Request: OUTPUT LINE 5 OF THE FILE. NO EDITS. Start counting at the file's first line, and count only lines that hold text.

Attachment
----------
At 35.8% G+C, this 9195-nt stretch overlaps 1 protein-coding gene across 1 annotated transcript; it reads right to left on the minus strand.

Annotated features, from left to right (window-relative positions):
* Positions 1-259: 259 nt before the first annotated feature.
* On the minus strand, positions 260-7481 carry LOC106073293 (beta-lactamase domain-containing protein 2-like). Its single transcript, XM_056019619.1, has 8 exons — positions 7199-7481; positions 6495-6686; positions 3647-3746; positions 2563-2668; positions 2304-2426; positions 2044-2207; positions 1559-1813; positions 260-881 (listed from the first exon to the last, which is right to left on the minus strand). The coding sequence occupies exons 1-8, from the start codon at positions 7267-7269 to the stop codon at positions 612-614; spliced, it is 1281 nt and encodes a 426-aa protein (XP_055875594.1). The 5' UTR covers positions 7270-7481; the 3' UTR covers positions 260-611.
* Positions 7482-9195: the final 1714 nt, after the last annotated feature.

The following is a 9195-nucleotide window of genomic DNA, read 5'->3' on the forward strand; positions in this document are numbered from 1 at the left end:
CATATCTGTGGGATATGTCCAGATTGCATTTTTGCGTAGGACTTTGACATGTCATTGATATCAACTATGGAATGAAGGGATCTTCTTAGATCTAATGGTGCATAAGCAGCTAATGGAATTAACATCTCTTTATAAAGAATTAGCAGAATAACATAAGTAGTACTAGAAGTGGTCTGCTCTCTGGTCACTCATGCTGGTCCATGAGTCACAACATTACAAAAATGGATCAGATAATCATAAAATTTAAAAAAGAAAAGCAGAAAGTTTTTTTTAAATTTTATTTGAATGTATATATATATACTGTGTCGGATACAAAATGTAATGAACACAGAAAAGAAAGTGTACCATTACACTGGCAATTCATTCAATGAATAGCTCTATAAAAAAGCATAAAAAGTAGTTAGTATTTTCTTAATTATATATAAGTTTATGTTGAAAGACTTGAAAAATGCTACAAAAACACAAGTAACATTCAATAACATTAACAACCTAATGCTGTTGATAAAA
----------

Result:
* Positions 7482-9195: the final 1714 nt, after the last annotated feature.